Smart Grid Analytics : What it really means?
In many of the meetings with Utility executives and experts in last couple of month, I noticed one common theme that is "Analytics". Almost all of the people I meet these days in Smart Grid circles talk about Analytics. As one of the favorite subject I thought of sharing my thoughts on this subject.
Analytics is a very broad topic and has a different meaning to different people.
Hence I like to use a new term when talking about analytics, that is "Contextual Analytics", which can do the justice to the definition of analytics based on the audience one is talking to. What I mean by "Contextual Analytics" is that the objective of outcome or purpose of analytics will differ in different contexts, e.g. when you talk to an executive or manager responsible for grid operations he will have need to have "Operational Analytics", v/s an executive responsible for program management of large Smart Grid Programs where the context will change with resepect to what will make sense to Program Director/Manager. Similarly an executive responsible for Customer Service Operations will have a different needs for analytics than an executive responsible for Regulatory Affairs or Power Delivery.
This is what I call "Contextual Analytics". Hence in the context of Smart Grid I don't think a single definition of Analytics can cover all aspects of Smart Grid Analytics.
So what does Analytics really mean in the context of Smart Grid?
I would say Analytics in the Smart Grid context is the basic building block to implement a Decision Support System that will help shape the day to day operation of the Utility of The Future.
Why so? Well let's consider this, almost each and every business unit/department of an Utility (implementing Smart Grid) has embarked on a project that is going to generate new kind and category of data. The understanding of this new kind and category of data does not exist because there is no precedence to it. These new data will have to be correlated and analyzed in order to make business sense and take business decision out of this data. Classically Analytics has been performed on historical data and very few use cases (and instances of these use cases) can be found where historical data is correlated with the new data for the purpose of analytics. Smart Grid needs both classical analytics as well as real-time and near real-time analytics for effective and efficient analytics that can deliver business value.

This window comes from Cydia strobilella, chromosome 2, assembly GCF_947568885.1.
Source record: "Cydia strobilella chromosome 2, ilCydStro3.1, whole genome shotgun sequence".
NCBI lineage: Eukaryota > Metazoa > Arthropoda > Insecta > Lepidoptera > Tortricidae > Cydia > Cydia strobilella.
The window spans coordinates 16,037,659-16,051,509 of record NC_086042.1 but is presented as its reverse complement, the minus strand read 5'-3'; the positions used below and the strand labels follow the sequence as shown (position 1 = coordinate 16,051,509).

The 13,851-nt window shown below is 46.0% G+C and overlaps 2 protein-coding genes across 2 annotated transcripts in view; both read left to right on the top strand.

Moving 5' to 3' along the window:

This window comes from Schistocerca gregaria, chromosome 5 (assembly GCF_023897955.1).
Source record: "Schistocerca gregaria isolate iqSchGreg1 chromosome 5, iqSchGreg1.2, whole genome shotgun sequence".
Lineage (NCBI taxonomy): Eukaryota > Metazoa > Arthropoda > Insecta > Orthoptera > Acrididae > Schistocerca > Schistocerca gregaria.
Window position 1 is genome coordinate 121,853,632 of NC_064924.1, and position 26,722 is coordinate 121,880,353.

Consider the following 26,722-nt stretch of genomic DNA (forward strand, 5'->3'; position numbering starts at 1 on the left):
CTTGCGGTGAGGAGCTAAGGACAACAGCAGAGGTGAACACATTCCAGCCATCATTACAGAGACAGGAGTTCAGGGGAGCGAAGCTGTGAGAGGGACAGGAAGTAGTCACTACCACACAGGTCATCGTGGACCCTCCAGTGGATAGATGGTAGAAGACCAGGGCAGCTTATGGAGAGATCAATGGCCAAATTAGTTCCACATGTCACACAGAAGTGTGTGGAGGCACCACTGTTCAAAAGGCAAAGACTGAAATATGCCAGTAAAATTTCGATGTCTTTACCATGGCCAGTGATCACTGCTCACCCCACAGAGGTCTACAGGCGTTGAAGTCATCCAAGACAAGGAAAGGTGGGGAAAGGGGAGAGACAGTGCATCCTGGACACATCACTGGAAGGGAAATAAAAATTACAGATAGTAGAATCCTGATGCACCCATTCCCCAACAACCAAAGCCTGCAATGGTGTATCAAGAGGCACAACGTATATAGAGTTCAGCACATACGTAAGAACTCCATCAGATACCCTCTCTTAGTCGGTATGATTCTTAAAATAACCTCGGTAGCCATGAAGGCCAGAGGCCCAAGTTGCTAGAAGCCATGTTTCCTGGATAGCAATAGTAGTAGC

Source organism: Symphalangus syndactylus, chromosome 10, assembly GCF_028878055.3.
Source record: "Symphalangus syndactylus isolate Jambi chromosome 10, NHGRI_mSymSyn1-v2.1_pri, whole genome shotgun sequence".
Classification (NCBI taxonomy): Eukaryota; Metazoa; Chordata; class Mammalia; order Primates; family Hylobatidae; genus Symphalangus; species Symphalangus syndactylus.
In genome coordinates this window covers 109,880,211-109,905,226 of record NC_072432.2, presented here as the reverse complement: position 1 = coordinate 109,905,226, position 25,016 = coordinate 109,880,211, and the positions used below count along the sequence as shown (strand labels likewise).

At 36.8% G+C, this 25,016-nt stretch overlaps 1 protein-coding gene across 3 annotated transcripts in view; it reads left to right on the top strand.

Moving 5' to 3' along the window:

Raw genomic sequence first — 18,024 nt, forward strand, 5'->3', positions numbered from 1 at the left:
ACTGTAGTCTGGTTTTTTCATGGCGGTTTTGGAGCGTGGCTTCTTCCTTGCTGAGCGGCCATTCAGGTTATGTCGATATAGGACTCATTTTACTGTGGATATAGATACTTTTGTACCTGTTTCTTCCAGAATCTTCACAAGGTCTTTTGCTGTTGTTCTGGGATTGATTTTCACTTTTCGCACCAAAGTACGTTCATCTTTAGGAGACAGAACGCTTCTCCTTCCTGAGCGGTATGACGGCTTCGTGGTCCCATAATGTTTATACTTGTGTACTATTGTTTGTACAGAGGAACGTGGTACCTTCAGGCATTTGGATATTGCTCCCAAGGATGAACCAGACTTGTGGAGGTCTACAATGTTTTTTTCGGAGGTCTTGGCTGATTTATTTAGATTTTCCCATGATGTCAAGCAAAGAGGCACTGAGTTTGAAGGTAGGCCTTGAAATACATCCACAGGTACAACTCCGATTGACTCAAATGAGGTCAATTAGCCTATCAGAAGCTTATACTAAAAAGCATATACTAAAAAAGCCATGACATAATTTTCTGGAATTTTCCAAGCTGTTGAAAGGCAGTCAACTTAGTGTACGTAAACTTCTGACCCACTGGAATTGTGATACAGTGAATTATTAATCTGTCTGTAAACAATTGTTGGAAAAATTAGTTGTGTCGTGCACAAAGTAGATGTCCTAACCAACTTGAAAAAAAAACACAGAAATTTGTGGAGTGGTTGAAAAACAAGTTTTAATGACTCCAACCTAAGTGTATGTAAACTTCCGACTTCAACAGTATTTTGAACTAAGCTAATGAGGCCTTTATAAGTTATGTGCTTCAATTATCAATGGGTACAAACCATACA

An ideal Smart Grid Analytics will be able to collect, correlate and analyze the data and events from heterogeneous systems and applications across business functions, operational technology and information technology and produce actionable analytics with a single pane of glass to support a decision support system via data unification. Here data collection and correlation needs to happen from both historic as well as real-time sources. This Decision Support System when applied in individual contexts will enable to implement "Contextual Analytics".
One of my area of interest is mathematical modeling & algorithms to solve complex real-life problems. Hence Smart Grid Analytics is one of my favorite subject.
I will write more on this topic in my future blogs to keep the discussion alive. This is my point of view about smart grid analytics and hence please provide your critical comments and suggestions on this blog.
For more information about what we at Infosys are doing in the area of Smart Grid Analytics please visit us at Distributech 2012 @ San Antonio, TX where will demo our Smart Grid Integration & Analytics Platform "Smart Integrator" and Contextual Analytics as part of Smart Customer Portal (Customer Service Operation Context) & DSM (Energy Efficiency Context).